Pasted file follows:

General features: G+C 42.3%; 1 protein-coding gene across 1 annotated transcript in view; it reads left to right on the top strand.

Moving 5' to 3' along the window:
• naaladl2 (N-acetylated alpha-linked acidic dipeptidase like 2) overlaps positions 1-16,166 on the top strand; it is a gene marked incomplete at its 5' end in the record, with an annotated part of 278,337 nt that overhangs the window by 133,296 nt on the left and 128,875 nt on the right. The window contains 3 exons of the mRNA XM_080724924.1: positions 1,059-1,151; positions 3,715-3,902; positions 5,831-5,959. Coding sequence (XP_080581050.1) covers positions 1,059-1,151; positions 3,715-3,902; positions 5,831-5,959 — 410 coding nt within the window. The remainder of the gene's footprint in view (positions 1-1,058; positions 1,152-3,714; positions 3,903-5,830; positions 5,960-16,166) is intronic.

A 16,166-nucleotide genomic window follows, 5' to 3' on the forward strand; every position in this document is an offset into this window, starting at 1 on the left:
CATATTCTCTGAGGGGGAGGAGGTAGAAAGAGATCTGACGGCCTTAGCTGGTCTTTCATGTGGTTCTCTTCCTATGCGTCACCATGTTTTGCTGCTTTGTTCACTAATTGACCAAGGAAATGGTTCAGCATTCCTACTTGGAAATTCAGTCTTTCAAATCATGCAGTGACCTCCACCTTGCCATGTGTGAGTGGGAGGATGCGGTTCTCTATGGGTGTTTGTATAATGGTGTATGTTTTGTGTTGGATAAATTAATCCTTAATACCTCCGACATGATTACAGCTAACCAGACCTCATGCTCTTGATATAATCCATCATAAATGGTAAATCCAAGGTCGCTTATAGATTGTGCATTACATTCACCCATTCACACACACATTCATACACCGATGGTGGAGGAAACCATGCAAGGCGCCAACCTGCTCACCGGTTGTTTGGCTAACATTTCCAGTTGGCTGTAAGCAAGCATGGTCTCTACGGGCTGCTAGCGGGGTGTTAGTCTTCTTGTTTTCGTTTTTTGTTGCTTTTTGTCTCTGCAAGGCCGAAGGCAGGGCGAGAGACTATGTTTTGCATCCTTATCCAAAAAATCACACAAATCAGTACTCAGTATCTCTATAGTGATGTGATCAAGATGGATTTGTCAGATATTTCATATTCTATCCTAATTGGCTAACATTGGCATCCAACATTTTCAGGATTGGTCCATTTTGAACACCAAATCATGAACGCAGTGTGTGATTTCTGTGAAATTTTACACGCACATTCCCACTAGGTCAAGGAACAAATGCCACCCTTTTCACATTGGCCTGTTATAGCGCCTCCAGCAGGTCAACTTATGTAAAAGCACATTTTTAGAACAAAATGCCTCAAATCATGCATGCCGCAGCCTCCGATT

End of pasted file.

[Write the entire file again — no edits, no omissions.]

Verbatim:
General features: G+C 42.3%; 1 protein-coding gene across 1 annotated transcript in view; it reads left to right on the top strand.

Moving 5' to 3' along the window:
• naaladl2 (N-acetylated alpha-linked acidic dipeptidase like 2) overlaps positions 1-16,166 on the top strand; it is a gene marked incomplete at its 5' end in the record, with an annotated part of 278,337 nt that overhangs the window by 133,296 nt on the left and 128,875 nt on the right. The window contains 3 exons of the mRNA XM_080724924.1: positions 1,059-1,151; positions 3,715-3,902; positions 5,831-5,959. Coding sequence (XP_080581050.1) covers positions 1,059-1,151; positions 3,715-3,902; positions 5,831-5,959 — 410 coding nt within the window. The remainder of the gene's footprint in view (positions 1-1,058; positions 1,152-3,714; positions 3,903-5,830; positions 5,960-16,166) is intronic.

A 16,166-nucleotide genomic window follows, 5' to 3' on the forward strand; every position in this document is an offset into this window, starting at 1 on the left:
CATATTCTCTGAGGGGGAGGAGGTAGAAAGAGATCTGACGGCCTTAGCTGGTCTTTCATGTGGTTCTCTTCCTATGCGTCACCATGTTTTGCTGCTTTGTTCACTAATTGACCAAGGAAATGGTTCAGCATTCCTACTTGGAAATTCAGTCTTTCAAATCATGCAGTGACCTCCACCTTGCCATGTGTGAGTGGGAGGATGCGGTTCTCTATGGGTGTTTGTATAATGGTGTATGTTTTGTGTTGGATAAATTAATCCTTAATACCTCCGACATGATTACAGCTAACCAGACCTCATGCTCTTGATATAATCCATCATAAATGGTAAATCCAAGGTCGCTTATAGATTGTGCATTACATTCACCCATTCACACACACATTCATACACCGATGGTGGAGGAAACCATGCAAGGCGCCAACCTGCTCACCGGTTGTTTGGCTAACATTTCCAGTTGGCTGTAAGCAAGCATGGTCTCTACGGGCTGCTAGCGGGGTGTTAGTCTTCTTGTTTTCGTTTTTTGTTGCTTTTTGTCTCTGCAAGGCCGAAGGCAGGGCGAGAGACTATGTTTTGCATCCTTATCCAAAAAATCACACAAATCAGTACTCAGTATCTCTATAGTGATGTGATCAAGATGGATTTGTCAGATATTTCATATTCTATCCTAATTGGCTAACATTGGCATCCAACATTTTCAGGATTGGTCCATTTTGAACACCAAATCATGAACGCAGTGTGTGATTTCTGTGAAATTTTACACGCACATTCCCACTAGGTCAAGGAACAAATGCCACCCTTTTCACATTGGCCTGTTATAGCGCCTCCAGCAGGTCAACTTATGTAAAAGCACATTTTTAGAACAAAATGCCTCAAATCATGCATGCCGCAGCCTCCGATT